Heart of the Redwoods

redwood walk sideHow long does a Redwood tree live?
There are some majestic trees in Muir Woods believed to be more than 700 years old. Their cousins are even older: the oldest coastal redwood is more than 2,500 years old and the oldest giant sequoia is about 3,200 years old.

It doesn’t take much to imagine how it felt to walk into the heart of the redwoods a century ago, or to walk there now; towering trees surround you in a majestic sort of cathedral. Whether you stroll quietly along a path as pine needles muffle your steps, or eat lunch in the shade, or simply enjoy the dappled sunshine streaking here and there between the trunks and branches, know this: Those redwoods are likely to be here long after we are gone.

Since a real redwood would be far too large for a snow globe, these tiny trees are first carved, then molded, then cast into shapes that will hold up in liquid. Will these faux redwoods last a thousand years? We don’t know, but if you are still around then, drop us a line and tell us.
The snow globe/water globe: A tiny dapper couple strolls sweetly  between the towering trees, perhaps a  hundred years ago, but only a moment in time for a tree that may live another thousand years. If trees could blink, they might not even notice the intrusion.
When shaken, the globe glitters with the subtle effect of dappled sunshine through a canopy of branches; wood base with tree-trunk embellishment.
One of a kind snow globe, all images and designs are copyright (c) Camryn Forrest Designs, Denver, Colorado USA.

 

 

Local News and the Snow Globe

We’ve been on the road a bit, and busy with family things, and in the studio working on new art for upcoming shows … and this blog has been a bit neglected.
To tide you over until the next time there’s a snow globe ready for its close-up, here’s a wonderful story from one of our local newspapers, “Life on Capitol Hill” in Denver.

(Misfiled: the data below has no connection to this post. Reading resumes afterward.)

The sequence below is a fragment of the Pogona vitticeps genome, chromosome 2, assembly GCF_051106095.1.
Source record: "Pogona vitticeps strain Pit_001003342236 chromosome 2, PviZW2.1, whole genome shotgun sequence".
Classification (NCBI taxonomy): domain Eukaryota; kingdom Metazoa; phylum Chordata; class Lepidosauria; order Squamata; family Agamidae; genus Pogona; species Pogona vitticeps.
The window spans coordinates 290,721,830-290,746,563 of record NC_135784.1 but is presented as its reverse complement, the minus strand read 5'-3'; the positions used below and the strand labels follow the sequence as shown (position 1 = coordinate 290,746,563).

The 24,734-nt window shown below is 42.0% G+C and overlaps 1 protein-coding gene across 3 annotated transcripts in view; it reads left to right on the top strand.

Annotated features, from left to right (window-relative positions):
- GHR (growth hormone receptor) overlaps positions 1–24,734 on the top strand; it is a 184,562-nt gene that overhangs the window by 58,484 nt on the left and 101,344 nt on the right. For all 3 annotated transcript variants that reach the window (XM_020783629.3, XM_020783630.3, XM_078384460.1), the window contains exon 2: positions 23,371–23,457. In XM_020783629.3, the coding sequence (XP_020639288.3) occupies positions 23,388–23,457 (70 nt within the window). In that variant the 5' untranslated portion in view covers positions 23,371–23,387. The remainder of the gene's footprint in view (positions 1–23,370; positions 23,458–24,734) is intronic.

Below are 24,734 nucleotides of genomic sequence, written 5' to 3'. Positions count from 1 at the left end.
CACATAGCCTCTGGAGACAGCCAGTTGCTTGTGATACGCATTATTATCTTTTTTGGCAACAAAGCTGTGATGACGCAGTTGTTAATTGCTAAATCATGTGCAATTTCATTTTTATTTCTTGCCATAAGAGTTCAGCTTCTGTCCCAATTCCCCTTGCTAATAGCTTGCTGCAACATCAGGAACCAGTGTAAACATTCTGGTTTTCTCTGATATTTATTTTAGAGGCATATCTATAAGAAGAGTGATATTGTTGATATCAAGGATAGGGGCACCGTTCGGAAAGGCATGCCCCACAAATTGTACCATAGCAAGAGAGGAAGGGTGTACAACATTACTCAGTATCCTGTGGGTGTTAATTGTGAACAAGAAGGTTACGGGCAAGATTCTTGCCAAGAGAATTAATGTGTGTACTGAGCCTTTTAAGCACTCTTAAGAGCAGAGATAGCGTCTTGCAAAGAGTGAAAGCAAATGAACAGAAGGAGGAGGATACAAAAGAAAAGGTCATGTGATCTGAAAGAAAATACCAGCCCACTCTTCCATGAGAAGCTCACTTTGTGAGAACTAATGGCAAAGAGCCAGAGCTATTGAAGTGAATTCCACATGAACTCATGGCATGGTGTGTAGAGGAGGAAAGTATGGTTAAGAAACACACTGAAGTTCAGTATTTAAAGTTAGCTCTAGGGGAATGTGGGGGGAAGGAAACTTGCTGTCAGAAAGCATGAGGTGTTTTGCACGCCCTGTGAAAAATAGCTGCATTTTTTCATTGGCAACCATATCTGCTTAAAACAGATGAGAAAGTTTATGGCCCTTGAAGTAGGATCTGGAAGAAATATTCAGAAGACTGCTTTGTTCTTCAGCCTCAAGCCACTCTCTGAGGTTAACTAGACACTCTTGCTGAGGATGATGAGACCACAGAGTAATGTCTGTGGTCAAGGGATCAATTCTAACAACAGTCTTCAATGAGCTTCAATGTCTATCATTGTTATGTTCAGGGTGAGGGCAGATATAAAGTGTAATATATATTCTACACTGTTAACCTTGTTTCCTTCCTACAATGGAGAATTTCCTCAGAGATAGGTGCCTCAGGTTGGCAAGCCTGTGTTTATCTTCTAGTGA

Read all about it here.

 

Hilltop couple makes snow globes into works of art

The pair travels the country for art shows

Posted

Snow falls outside the window of Hilltop residents Cameron Lewis and Reid Grossnickle’s workshop. But there’s a bit of snow inside, too, in the confetti and glitter swirling in the collection of snow globes — some now decades old with yellowing water — that line shelves in the entrance of the pair’s packed workshop.

Many of the globes celebrated milestones of corporate companies, some no longer in existence.

Making snow globes was a career that unexpectedly landed in Grossnickle’s lap. He and Lewis originally made cubes with liquid and sculptures inside. The pair were at an art show in Las Vegas in the ‘90s when someone asked if the art could be set in globes instead.

So Grossnickle began making snow globes for companies. Lewis later explored the couple’s more artistic side with globes for art shows as well as their Etsy shop.

“I kept looking for snow globes that I imagined, and I couldn’t find any,” Lewis said. “There was nobody we could find making snow globes for grownup art.”

Cameron Lewis, left, and Reid Grossnickle stand in their workshop holding a few of
their snow globes. They create handmade works of art, with Lewis putting
together the pieces and Grossnickle creating the “snow” inside.
PHOTOS BY Kailyn Lamb

The magic happens at the back of the couple’s workshop in northeast Denver.

Grossnickle helps repair snow globes sent to the workshop, many of them collectibles or items with special family memories. But he also makes snow globes with people’s photos and for companies or universities that want bulk orders with each one looking exactly the same.

He is one of the few snow-globe makers in the U.S. making corporate products, Grossnickle said. Other companies are based in China and Taiwan. The pair don’t advertise or promote repairs on their website, but if people ask, Grossnickle will often take in customer’s broken globes. After repairing his first globe for a family who lost their mother to cancer, he couldn’t say no.

“When I fixed the one, Pandora’s Box got open, and the flood has just come in,” he said.

Lewis is in charge of the handmade creations — snow globes large and small inspired by trinkets or other objects she finds. She often stops on walks, picking up plastic pieces or items people consider trash.

“We still get inspired by what we experience,” she said.

Each globe contains its own little world. As a former architect, Grossnickle sometimes makes model stairs or other items to go in the globes. The largest ones are 5 inches in diameter. Often, Lewis sets those globes on stands that have vertical liquid tubes with glitter and confetti.

“Those are really fun because we’re pushing the envelope, how far can you push a snow globe,” Lewis said. “Either people get that or they don’t.”